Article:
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April 16, 2015

Companion Planting

In my never ending quest to grow more greens and to extend greens growing season I am experimenting with companion planting, and especially with growing dense and mulching heavily.

What tipped me off in this direction was the experience of harvesting sweet potatoes during some dry times of November. As I pulled the vines that covered the ground densely, I noticed that the ground under the vines was wet and cool while the rest of the garden was suffering from thirst. As I harvested all the potatoes and discarded the vines to the compost pile, the soil where the sweet potatoes were dried out within a day.

Usually regular greens like kale and collards are pretty much done by June. They simply stop growing and wilt away. I accepted that fact as part of Florida growing seasons. But this year I am trying to extend my greens well into the Summer.

The idea is to cover the soil with plants having no empty areas so that the leaves would shade the soil and keep the moisture in while lowering the soil temperature. I am diligently mulching the beds with grass clippings and so far the method works.

The bed above has collards, Buttercrunch lettuce, buckwheat, and bush beans growing together densely, and mulched with a layer of grass clippings about two to three inches deep between the plants. Granted it is not July yet, but we had some over ninety days, and the plants did not wilt. It also helps that this bed gets shade in the afternoon.

The curly leaves in the picture above is Russian Kale. I stumbled upon the seeds at Tractor Supply and just had to try them. It is amazingly juicy and tender kale, and now is my favorite. This kale is interplanted with beans, buckwheat, and broadleaf mustard greens. I am very curious as to what will happen to these beds in the mid-Summer. I am seriously hoping to have enough greens for my salads from these beds; it is definitely a worthy experiment.


  1. I am working toward having more to harvest in summer as well. I've planted my kale (Dino) under shade and so far, so good. Last year, we experimented with a variety of lettuce called New Red Fire and it did quite well in the summer heat. I hope you'll give it a go. It's nice to be able to grow your own salad greens in summer like the rest of the country does!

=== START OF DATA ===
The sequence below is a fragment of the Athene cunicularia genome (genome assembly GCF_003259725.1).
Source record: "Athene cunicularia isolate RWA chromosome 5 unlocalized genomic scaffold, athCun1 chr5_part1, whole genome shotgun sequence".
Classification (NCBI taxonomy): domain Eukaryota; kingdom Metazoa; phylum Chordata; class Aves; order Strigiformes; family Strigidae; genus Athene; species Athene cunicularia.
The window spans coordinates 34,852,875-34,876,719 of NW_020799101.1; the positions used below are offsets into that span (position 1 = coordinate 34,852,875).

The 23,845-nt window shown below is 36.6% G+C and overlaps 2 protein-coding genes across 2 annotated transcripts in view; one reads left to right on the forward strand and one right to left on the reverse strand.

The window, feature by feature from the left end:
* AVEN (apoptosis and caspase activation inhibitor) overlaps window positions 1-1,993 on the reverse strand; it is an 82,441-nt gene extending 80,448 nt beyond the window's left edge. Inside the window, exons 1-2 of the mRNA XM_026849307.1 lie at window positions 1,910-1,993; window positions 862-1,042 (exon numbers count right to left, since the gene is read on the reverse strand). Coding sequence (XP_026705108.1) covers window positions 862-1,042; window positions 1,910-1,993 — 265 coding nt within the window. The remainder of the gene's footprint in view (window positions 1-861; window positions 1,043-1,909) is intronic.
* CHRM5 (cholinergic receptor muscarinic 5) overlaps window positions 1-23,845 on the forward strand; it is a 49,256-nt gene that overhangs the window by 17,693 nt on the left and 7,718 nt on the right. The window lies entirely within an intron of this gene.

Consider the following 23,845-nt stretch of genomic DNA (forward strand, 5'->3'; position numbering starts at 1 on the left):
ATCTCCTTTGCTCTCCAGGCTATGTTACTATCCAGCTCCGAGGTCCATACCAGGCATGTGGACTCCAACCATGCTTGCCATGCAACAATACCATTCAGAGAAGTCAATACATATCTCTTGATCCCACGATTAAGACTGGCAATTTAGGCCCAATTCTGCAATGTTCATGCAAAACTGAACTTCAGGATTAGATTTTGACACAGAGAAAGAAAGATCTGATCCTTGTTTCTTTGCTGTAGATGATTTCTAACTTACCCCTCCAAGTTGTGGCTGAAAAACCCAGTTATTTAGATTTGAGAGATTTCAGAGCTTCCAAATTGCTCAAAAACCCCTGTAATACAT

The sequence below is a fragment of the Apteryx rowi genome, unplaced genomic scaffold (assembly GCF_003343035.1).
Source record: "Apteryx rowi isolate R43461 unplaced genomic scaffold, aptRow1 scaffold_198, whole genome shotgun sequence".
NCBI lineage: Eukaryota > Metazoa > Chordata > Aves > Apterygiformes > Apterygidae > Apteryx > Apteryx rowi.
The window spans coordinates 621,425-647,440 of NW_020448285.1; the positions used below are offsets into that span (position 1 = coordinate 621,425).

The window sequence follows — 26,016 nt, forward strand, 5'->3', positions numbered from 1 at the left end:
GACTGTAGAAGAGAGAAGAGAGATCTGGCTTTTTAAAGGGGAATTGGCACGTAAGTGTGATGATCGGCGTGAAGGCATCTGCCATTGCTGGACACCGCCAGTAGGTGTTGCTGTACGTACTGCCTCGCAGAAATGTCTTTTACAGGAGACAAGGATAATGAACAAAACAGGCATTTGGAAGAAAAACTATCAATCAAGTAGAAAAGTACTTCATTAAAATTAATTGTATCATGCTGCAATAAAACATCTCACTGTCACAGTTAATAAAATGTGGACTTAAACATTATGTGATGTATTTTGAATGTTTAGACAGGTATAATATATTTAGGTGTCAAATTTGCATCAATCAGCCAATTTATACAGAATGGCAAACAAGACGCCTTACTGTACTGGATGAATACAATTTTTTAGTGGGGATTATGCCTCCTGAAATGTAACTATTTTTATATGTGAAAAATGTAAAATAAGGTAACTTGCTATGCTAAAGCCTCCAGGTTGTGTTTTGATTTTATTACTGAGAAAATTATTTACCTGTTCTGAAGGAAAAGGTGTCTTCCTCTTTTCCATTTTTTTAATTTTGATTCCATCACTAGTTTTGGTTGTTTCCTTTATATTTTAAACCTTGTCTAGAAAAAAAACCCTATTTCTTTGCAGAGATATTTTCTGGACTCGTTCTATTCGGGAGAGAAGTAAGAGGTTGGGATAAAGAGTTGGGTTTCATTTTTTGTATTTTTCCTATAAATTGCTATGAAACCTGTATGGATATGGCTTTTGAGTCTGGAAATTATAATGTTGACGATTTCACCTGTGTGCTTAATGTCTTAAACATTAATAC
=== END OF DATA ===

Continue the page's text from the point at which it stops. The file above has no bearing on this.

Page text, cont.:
2. Don't toss those sweet 'tater greens, they are awesome, totally edible...the older leaves cooked, and the tip growth can be used in salads! I had greens all summer, I was thrilled! I would bring a big bowl with me out to the garden and strip off the leaves then stick a few of the stems right back into the midst of the bed and beyond to grow even more! We all think they are even better than spinach! I just visited ECHO in Ft Myers and learned about some perennial greens that are bushes and trees...of course Moringa, Chaya, cranberry hibiscus, katuk, the list goes on and on! I can't believe all the options we have and all the new flavors to experience! When I first got here I thought gardening was so difficult because I learned up north. Different, but definitely awesome!

  3. Are you still gardening/still posting to this blog? I see no new posts, but I think yours is one of the best blogs I have seen on Florida gardening. I just want to encourage you to continue, because I really feel that many people will want to convert their back yards to raised beds for vegetables if our economy takes a turn for the worse. I hope you will continue to post your experience/knowledge about Florida gardening. It is most appreciated.

  4. Sorry, I have not for a while. Now I feel bad. :)
    I've been extremely busy, and actually in the process of converting my garden into permaculture, so I don't have to do "work". Thank you for encouragement.

  5. Don't feel bad; your posts are wonderful and informative, and my experience, though much more limited than yours, matches what you are posting. Permaculture. Wow. That's a big shift. I understand the attraction, since there have been a few years in my six or so years of FL vege gardening when I said, "*@#$% it. I'm DONE with vegetables!" The bugs, the heat, the diseases. Productive periods are down to a week or two, some years. But then some years you have a productive crop that lasts several weeks, and you celebrate and can/freeze that crop and share it with neighbors. It's such a gamble. I appreciate your taking the time to post your experience and knowledge.



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